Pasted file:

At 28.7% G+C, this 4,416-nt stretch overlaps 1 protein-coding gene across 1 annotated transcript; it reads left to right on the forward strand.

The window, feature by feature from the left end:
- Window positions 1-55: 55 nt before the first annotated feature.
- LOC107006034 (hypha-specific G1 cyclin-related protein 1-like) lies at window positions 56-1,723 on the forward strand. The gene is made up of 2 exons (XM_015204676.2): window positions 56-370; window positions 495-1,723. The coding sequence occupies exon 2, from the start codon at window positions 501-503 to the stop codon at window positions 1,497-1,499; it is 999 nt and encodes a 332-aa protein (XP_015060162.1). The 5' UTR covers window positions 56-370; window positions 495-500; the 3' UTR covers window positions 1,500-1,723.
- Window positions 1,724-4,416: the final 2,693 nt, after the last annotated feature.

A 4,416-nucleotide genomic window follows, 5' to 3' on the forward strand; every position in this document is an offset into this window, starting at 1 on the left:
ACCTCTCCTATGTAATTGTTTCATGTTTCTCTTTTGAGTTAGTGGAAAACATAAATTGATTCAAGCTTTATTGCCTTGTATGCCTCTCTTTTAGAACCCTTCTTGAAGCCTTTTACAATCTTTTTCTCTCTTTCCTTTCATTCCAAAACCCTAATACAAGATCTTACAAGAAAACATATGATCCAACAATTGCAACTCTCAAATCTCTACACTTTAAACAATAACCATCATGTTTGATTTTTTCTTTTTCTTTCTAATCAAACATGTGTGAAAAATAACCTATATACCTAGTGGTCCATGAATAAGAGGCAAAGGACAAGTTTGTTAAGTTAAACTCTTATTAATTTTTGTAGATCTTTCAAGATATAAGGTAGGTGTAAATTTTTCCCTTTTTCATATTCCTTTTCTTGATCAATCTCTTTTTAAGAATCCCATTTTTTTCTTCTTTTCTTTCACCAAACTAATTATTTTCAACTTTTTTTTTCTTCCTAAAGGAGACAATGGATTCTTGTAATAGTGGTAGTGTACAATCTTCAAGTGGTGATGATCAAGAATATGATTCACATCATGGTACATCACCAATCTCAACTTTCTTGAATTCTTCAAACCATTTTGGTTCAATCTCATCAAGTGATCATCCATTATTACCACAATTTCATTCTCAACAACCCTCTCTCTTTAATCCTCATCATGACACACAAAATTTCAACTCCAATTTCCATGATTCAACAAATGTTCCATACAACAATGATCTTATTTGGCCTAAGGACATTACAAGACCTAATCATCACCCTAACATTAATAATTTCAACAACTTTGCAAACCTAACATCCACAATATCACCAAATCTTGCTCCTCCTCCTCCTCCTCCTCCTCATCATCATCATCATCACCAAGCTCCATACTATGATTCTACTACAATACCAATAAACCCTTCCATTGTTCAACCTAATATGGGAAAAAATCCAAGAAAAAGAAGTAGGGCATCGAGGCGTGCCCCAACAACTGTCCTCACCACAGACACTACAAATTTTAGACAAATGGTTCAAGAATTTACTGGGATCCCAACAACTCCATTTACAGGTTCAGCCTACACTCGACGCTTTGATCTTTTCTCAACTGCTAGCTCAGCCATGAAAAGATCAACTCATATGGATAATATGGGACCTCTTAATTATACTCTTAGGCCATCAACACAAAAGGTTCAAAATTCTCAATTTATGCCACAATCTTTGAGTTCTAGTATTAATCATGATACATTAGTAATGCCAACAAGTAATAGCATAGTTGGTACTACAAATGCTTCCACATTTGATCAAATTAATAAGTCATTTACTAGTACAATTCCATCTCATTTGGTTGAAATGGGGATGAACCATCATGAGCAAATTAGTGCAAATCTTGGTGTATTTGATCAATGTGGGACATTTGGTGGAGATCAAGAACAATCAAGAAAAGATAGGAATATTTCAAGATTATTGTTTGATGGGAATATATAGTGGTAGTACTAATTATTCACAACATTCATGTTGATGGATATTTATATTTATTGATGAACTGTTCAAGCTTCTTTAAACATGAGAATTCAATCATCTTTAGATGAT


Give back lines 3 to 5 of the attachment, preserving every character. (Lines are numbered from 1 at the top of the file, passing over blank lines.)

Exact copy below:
- Window positions 1-55: 55 nt before the first annotated feature.
- LOC107006034 (hypha-specific G1 cyclin-related protein 1-like) lies at window positions 56-1,723 on the forward strand. The gene is made up of 2 exons (XM_015204676.2): window positions 56-370; window positions 495-1,723. The coding sequence occupies exon 2, from the start codon at window positions 501-503 to the stop codon at window positions 1,497-1,499; it is 999 nt and encodes a 332-aa protein (XP_015060162.1). The 5' UTR covers window positions 56-370; window positions 495-500; the 3' UTR covers window positions 1,500-1,723.
- Window positions 1,724-4,416: the final 2,693 nt, after the last annotated feature.